Researchers to shake 1920s building to study its earthquake durability

|  October 26, 2012 |

Photo credit: Babak Moaveni, and Science Daily

This two-story building in El Centro, California built in the 1920s has withstood four major earthquakes in its storied past. Its fifth will be manmade.

Researchers from the Tufts University School of Engineering are planning on soon giving the old building all it can take by shaking it using what’s called an eccentric mass shaker, according to Science Daily. The simulation is being done to “assess how buildings made with reinforced concrete frames and masonry infill walls hold up during an earthquake.”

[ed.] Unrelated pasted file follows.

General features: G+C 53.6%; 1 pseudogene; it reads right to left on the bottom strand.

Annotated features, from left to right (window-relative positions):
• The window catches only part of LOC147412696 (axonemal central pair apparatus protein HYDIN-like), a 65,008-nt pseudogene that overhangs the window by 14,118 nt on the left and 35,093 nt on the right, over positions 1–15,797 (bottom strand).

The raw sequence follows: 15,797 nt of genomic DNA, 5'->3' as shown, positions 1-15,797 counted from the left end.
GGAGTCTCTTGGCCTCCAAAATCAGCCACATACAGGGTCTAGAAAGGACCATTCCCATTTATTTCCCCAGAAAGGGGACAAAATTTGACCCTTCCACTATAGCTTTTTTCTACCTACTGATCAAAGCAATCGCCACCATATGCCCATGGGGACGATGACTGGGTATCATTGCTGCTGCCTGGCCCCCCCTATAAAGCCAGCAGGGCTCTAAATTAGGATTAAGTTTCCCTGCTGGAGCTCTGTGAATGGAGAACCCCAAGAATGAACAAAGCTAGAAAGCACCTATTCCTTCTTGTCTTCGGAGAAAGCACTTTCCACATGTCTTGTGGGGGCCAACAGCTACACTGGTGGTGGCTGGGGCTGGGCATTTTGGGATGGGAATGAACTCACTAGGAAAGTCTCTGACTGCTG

The eccentric mass shaker is a spinning device that will be installed on the building’s roof and simulates an earthquake by rattling the structure from the top down. 

Earthquake simulations have been done in large laboratories for some time now, but Science Daily says this type of thing has never been done on an existing building at this degree of damage before.

For the full story and details on how the researchers will measure the effects, click here.

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